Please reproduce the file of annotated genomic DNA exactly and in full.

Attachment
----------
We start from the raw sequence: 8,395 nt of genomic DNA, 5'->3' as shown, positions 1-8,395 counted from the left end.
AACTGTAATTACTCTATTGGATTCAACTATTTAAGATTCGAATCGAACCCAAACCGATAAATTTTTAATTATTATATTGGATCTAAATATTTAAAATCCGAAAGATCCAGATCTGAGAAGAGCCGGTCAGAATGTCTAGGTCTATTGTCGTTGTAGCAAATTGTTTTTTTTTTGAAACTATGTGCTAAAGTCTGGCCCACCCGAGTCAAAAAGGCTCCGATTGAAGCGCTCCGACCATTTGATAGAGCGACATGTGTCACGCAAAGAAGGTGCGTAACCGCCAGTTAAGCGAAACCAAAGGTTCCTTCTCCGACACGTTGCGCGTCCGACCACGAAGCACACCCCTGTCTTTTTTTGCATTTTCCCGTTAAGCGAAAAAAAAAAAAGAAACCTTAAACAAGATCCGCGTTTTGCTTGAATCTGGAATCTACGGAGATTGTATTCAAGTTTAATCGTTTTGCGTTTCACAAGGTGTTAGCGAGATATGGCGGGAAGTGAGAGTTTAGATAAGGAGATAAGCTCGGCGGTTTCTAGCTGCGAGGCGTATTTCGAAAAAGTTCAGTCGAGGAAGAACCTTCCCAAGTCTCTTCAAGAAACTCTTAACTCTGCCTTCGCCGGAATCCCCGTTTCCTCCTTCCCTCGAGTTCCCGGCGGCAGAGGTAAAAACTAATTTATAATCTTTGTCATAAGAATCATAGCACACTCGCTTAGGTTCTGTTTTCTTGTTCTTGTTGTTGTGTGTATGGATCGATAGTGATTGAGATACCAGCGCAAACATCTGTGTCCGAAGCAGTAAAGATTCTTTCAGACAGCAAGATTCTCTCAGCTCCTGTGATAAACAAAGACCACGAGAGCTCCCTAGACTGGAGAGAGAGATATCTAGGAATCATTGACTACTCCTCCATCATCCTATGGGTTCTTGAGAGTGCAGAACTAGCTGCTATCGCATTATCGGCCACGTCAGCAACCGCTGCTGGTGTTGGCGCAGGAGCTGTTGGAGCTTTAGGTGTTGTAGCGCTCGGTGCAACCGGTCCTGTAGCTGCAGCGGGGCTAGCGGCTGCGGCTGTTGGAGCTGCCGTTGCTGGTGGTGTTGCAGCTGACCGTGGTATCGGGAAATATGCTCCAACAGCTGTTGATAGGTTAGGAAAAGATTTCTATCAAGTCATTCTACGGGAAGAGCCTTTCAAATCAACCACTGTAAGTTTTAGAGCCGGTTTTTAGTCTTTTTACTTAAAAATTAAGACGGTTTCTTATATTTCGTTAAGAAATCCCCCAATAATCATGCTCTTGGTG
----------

We start from the raw sequence: 8,395 nt of genomic DNA, 5'->3' as shown, positions 1-8,395 counted from the left end.
AACTGTAATTACTCTATTGGATTCAACTATTTAAGATTCGAATCGAACCCAAACCGATAAATTTTTAATTATTATATTGGATCTAAATATTTAAAATCCGAAAGATCCAGATCTGAGAAGAGCCGGTCAGAATGTCTAGGTCTATTGTCGTTGTAGCAAATTGTTTTTTTTTTGAAACTATGTGCTAAAGTCTGGCCCACCCGAGTCAAAAAGGCTCCGATTGAAGCGCTCCGACCATTTGATAGAGCGACATGTGTCACGCAAAGAAGGTGCGTAACCGCCAGTTAAGCGAAACCAAAGGTTCCTTCTCCGACACGTTGCGCGTCCGACCACGAAGCACACCCCTGTCTTTTTTTGCATTTTCCCGTTAAGCGAAAAAAAAAAAAGAAACCTTAAACAAGATCCGCGTTTTGCTTGAATCTGGAATCTACGGAGATTGTATTCAAGTTTAATCGTTTTGCGTTTCACAAGGTGTTAGCGAGATATGGCGGGAAGTGAGAGTTTAGATAAGGAGATAAGCTCGGCGGTTTCTAGCTGCGAGGCGTATTTCGAAAAAGTTCAGTCGAGGAAGAACCTTCCCAAGTCTCTTCAAGAAACTCTTAACTCTGCCTTCGCCGGAATCCCCGTTTCCTCCTTCCCTCGAGTTCCCGGCGGCAGAGGTAAAAACTAATTTATAATCTTTGTCATAAGAATCATAGCACACTCGCTTAGGTTCTGTTTTCTTGTTCTTGTTGTTGTGTGTATGGATCGATAGTGATTGAGATACCAGCGCAAACATCTGTGTCCGAAGCAGTAAAGATTCTTTCAGACAGCAAGATTCTCTCAGCTCCTGTGATAAACAAAGACCACGAGAGCTCCCTAGACTGGAGAGAGAGATATCTAGGAATCATTGACTACTCCTCCATCATCCTATGGGTTCTTGAGAGTGCAGAACTAGCTGCTATCGCATTATCGGCCACGTCAGCAACCGCTGCTGGTGTTGGCGCAGGAGCTGTTGGAGCTTTAGGTGTTGTAGCGCTCGGTGCAACCGGTCCTGTAGCTGCAGCGGGGCTAGCGGCTGCGGCTGTTGGAGCTGCCGTTGCTGGTGGTGTTGCAGCTGACCGTGGTATCGGGAAATATGCTCCAACAGCTGTTGATAGGTTAGGAAAAGATTTCTATCAAGTCATTCTACGGGAAGAGCCTTTCAAATCAACCACTGTAAGTTTTAGAGCCGGTTTTTAGTCTTTTTACTTAAAAATTAAGACGGTTTCTTATATTTCGTTAAGAAATCCCCCAATAATCATGCTCTTGGTG